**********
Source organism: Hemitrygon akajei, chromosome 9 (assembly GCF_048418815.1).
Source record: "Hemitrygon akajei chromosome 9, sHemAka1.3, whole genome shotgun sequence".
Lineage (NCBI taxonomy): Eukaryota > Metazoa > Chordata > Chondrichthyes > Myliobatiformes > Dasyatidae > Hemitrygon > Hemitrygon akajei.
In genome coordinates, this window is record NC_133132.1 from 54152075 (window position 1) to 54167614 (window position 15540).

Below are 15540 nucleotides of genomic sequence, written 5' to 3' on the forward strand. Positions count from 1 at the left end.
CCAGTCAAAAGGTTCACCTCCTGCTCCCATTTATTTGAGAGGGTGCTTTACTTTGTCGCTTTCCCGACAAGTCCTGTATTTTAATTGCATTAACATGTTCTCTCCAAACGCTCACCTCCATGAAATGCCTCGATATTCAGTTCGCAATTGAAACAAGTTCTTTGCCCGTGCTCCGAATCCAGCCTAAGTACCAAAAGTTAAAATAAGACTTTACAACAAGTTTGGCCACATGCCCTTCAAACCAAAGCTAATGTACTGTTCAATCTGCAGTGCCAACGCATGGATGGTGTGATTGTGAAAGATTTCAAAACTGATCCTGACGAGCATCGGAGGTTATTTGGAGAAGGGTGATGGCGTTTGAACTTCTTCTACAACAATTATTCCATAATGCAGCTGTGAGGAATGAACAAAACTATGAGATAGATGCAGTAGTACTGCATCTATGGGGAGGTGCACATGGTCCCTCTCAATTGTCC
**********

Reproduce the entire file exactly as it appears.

Source organism: Hemitrygon akajei, chromosome 9 (assembly GCF_048418815.1).
Source record: "Hemitrygon akajei chromosome 9, sHemAka1.3, whole genome shotgun sequence".
Lineage (NCBI taxonomy): Eukaryota > Metazoa > Chordata > Chondrichthyes > Myliobatiformes > Dasyatidae > Hemitrygon > Hemitrygon akajei.
In genome coordinates, this window is record NC_133132.1 from 54152075 (window position 1) to 54167614 (window position 15540).

Below are 15540 nucleotides of genomic sequence, written 5' to 3' on the forward strand. Positions count from 1 at the left end.
CCAGTCAAAAGGTTCACCTCCTGCTCCCATTTATTTGAGAGGGTGCTTTACTTTGTCGCTTTCCCGACAAGTCCTGTATTTTAATTGCATTAACATGTTCTCTCCAAACGCTCACCTCCATGAAATGCCTCGATATTCAGTTCGCAATTGAAACAAGTTCTTTGCCCGTGCTCCGAATCCAGCCTAAGTACCAAAAGTTAAAATAAGACTTTACAACAAGTTTGGCCACATGCCCTTCAAACCAAAGCTAATGTACTGTTCAATCTGCAGTGCCAACGCATGGATGGTGTGATTGTGAAAGATTTCAAAACTGATCCTGACGAGCATCGGAGGTTATTTGGAGAAGGGTGATGGCGTTTGAACTTCTTCTACAACAATTATTCCATAATGCAGCTGTGAGGAATGAACAAAACTATGAGATAGATGCAGTAGTACTGCATCTATGGGGAGGTGCACATGGTCCCTCTCAATTGTCC